Foggy Albion is shrouded in many secrets and legends that may perplex not only tourists, but also the British themselves. Do you know who Prince Harry and William played in Star Wars? And what is the relationship between the Queen of Great Britain and Count Dracula, and why are the British military using the songs of Britney Spears as an effective weapon with the pirates?
We at Happy Worthy Life checked the most dizzying facts about the United Kingdom, which will shock even your English school teacher, who so stubbornly made you learn London is the capital of Great Britain.
1. Queen Elizabeth II – a distant relative of Count Dracula
Recently it became known about the connection between the royal family and Vlad III Tepes (Dracula), a nobleman of the XV century, whose actions gave rise to legends about vampires. It is alleged that Maria Tekskaya, who was the grandmother of Queen Elizabeth II, was in a distant relationship with one of Vlad’s two sons.
2. Slavery in the UK was officially prohibited only in 2010
Trafficking in slaves was abolished and outlawed in the 19th century, but until April 2010, there was no law in Great Britain that recognized forced labor as a crime. So, the woman from north London, Saeed Khan, was the first to be convicted under this law when a jury found her guilty of taking a Tanzanian woman to the UK to work as her domestic worker.
3. Princes Harry and William took part in the filming of Star Wars
Employees of a well-known film company said that the princes took part in the filming of Star Wars: The Last Jedi when they visited the movie set in London in 2016. It is alleged that Harry and William played the roles of famous stormtroopers, the elite warriors of the Galactic Empire.
4. American eggs are prohibited here.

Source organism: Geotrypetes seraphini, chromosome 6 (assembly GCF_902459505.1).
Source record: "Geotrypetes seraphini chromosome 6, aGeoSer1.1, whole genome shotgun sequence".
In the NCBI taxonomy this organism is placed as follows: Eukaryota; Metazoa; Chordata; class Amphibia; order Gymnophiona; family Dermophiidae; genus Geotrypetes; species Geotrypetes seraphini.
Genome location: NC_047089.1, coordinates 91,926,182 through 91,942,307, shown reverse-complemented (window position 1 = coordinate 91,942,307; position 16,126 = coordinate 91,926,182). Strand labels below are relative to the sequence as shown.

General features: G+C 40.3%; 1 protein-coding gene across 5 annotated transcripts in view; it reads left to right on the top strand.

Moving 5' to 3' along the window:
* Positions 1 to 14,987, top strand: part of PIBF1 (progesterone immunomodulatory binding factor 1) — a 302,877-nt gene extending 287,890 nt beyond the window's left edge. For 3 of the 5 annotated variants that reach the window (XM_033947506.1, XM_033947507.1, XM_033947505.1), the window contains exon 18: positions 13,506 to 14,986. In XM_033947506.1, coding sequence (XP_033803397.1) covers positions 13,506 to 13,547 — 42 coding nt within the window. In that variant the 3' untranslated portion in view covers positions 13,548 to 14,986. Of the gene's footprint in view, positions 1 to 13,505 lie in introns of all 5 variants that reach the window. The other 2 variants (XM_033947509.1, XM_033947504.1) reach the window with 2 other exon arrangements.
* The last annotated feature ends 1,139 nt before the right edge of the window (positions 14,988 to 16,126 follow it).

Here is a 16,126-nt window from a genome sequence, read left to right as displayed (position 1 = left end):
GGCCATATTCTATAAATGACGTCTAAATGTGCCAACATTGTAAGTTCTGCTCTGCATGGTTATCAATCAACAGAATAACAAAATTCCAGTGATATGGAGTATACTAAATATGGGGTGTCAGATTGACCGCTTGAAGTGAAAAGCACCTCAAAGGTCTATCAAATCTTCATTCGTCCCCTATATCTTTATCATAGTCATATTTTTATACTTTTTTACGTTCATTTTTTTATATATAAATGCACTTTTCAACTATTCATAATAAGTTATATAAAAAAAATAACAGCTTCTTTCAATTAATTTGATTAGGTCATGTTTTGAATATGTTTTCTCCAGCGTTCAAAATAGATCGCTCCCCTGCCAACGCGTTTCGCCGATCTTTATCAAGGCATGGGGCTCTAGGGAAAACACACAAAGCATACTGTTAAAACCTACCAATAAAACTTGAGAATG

Chicken eggs from the United States are banned in the United Kingdom because they are too clean because they must be washed and sanitized before being sold. And British eggs are illegal in the United States precisely because they are not subjected to additional sanitization until they arrive at store shelves.
5. The Queen’s Palace is built on the site of a brothel
Buckingham Palace, where the queen now lives, was built in 1702 on the site of the then-popular house of tolerance. Today, the palace has more than 700 rooms: 19 state rooms, 52 royal and guest bedrooms, 188 bedrooms for staff, 92 office rooms and 78 bathrooms.
6. One of the monarchs had a pet – a polar bear, who lived on the banks of the Thames
King Henry III had a polar bear, whom he received as a gift from the King of Norway. The animal was kept on a leash in the Tower of London and allowed to swim in the Thames, so that the bear himself would catch fish there.
7. Metro could become a water transport
London was the first city in the world to open the subway. Initially, the underground tunnels were supposed to be partially flooded so that small barges to carry passengers walked on them, but in the end it was decided to build an underground railway.
8. Birds turned back London time
The Great Hours began the countdown in 1859. The clock tower and the bell is actually called St. Stephen’s Tower. And the bell (Big Ben) got its name in honor of Sir Benjamin Hall, the British commissioner of the plant during the construction of watches. The tower withstood about a dozen attacks by German bombers during World War II. However, in 1949, a flock of birds settled on the minute hand, which led to a 5-minute lag.
9. In Wales, a traditional Christmas outfit looks intimidating
An unusual Christmas tradition has existed in South Wales since 1800. They put on a man in a white hoodie, give a stick in his hands, on which a horse skull is mounted, decorated with ribbons and glass. In such a suit, a man walks around the city, sings songs and collects treats.
10. For going to the cinema on the weekend, they can also be fined.